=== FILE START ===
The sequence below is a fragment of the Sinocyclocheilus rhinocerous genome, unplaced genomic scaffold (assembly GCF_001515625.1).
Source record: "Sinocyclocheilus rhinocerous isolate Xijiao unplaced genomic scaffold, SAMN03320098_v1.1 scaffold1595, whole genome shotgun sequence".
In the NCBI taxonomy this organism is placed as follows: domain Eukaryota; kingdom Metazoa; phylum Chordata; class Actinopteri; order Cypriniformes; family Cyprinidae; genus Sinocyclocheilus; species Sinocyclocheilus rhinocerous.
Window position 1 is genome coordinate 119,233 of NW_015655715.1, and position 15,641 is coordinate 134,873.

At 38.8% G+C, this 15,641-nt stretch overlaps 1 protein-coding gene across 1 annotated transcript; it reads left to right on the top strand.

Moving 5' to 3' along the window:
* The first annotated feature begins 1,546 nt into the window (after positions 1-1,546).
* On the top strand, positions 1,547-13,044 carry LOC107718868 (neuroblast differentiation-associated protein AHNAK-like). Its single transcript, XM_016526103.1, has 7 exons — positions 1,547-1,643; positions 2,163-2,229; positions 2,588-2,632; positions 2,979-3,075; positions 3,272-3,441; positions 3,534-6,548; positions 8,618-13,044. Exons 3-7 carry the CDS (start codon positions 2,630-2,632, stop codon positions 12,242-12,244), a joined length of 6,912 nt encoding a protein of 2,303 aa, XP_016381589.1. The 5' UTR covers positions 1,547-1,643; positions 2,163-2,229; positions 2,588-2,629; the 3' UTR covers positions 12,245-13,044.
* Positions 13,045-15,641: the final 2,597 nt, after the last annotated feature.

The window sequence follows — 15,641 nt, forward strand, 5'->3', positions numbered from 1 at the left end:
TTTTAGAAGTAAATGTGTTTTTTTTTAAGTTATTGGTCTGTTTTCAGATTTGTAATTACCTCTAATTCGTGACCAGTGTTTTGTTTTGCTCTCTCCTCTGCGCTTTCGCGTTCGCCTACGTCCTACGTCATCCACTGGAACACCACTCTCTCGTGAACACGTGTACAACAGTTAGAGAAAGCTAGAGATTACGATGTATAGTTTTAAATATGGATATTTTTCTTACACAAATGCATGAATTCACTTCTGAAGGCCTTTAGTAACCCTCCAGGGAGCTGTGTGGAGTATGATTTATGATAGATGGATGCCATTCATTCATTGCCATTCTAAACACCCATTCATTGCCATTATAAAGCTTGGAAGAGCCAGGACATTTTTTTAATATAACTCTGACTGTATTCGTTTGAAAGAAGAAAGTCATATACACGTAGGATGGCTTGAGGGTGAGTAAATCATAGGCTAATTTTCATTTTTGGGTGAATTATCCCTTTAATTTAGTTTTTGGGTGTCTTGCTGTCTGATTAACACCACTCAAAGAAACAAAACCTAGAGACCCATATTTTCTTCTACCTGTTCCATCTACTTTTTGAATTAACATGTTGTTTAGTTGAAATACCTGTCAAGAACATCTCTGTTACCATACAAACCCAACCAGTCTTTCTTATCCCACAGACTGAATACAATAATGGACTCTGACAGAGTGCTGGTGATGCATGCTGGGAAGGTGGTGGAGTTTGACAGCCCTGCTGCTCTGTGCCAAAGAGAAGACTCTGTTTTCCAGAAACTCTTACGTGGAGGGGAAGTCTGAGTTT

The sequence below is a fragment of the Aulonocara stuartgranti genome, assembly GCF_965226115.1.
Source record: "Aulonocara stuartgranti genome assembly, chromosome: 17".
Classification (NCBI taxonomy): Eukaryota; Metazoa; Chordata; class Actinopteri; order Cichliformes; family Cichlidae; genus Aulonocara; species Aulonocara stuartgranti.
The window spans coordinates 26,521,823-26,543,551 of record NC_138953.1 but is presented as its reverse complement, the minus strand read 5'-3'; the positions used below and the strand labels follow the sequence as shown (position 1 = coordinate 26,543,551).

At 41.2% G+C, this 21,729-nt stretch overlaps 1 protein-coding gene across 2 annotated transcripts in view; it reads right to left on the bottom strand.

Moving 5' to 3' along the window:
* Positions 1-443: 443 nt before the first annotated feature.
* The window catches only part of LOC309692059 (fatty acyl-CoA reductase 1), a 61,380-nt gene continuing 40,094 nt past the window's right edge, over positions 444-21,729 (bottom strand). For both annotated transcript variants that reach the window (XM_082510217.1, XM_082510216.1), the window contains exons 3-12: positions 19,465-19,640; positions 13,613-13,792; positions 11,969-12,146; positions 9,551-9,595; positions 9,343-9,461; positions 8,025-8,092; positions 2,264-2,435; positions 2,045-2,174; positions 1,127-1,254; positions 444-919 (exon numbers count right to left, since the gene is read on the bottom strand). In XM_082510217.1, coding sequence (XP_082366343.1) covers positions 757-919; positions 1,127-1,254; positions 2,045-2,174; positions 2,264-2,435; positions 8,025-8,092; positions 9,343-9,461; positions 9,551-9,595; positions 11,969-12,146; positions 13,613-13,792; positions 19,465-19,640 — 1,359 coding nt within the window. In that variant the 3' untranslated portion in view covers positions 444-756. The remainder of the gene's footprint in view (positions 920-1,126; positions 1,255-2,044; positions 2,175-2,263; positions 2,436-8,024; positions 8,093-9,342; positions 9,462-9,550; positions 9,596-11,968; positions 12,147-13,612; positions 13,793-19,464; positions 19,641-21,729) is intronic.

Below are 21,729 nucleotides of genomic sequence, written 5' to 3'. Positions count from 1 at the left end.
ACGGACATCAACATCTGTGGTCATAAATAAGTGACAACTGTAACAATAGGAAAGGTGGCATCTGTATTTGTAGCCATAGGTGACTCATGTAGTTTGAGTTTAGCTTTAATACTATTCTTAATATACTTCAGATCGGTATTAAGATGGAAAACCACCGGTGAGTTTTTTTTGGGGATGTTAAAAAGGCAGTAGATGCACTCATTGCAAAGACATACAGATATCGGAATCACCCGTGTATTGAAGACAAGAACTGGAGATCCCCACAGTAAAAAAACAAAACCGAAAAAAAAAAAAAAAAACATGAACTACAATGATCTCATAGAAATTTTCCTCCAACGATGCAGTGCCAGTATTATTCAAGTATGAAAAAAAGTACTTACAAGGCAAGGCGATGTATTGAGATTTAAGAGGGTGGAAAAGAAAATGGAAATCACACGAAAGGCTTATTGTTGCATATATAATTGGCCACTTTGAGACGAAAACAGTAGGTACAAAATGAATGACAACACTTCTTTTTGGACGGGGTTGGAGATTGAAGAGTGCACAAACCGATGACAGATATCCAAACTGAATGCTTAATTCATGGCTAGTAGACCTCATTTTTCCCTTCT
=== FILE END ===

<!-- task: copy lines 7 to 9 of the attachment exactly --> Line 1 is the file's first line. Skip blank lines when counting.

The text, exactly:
* The first annotated feature begins 1,546 nt into the window (after positions 1-1,546).
* On the top strand, positions 1,547-13,044 carry LOC107718868 (neuroblast differentiation-associated protein AHNAK-like). Its single transcript, XM_016526103.1, has 7 exons — positions 1,547-1,643; positions 2,163-2,229; positions 2,588-2,632; positions 2,979-3,075; positions 3,272-3,441; positions 3,534-6,548; positions 8,618-13,044. Exons 3-7 carry the CDS (start codon positions 2,630-2,632, stop codon positions 12,242-12,244), a joined length of 6,912 nt encoding a protein of 2,303 aa, XP_016381589.1. The 5' UTR covers positions 1,547-1,643; positions 2,163-2,229; positions 2,588-2,629; the 3' UTR covers positions 12,245-13,044.
* Positions 13,045-15,641: the final 2,597 nt, after the last annotated feature.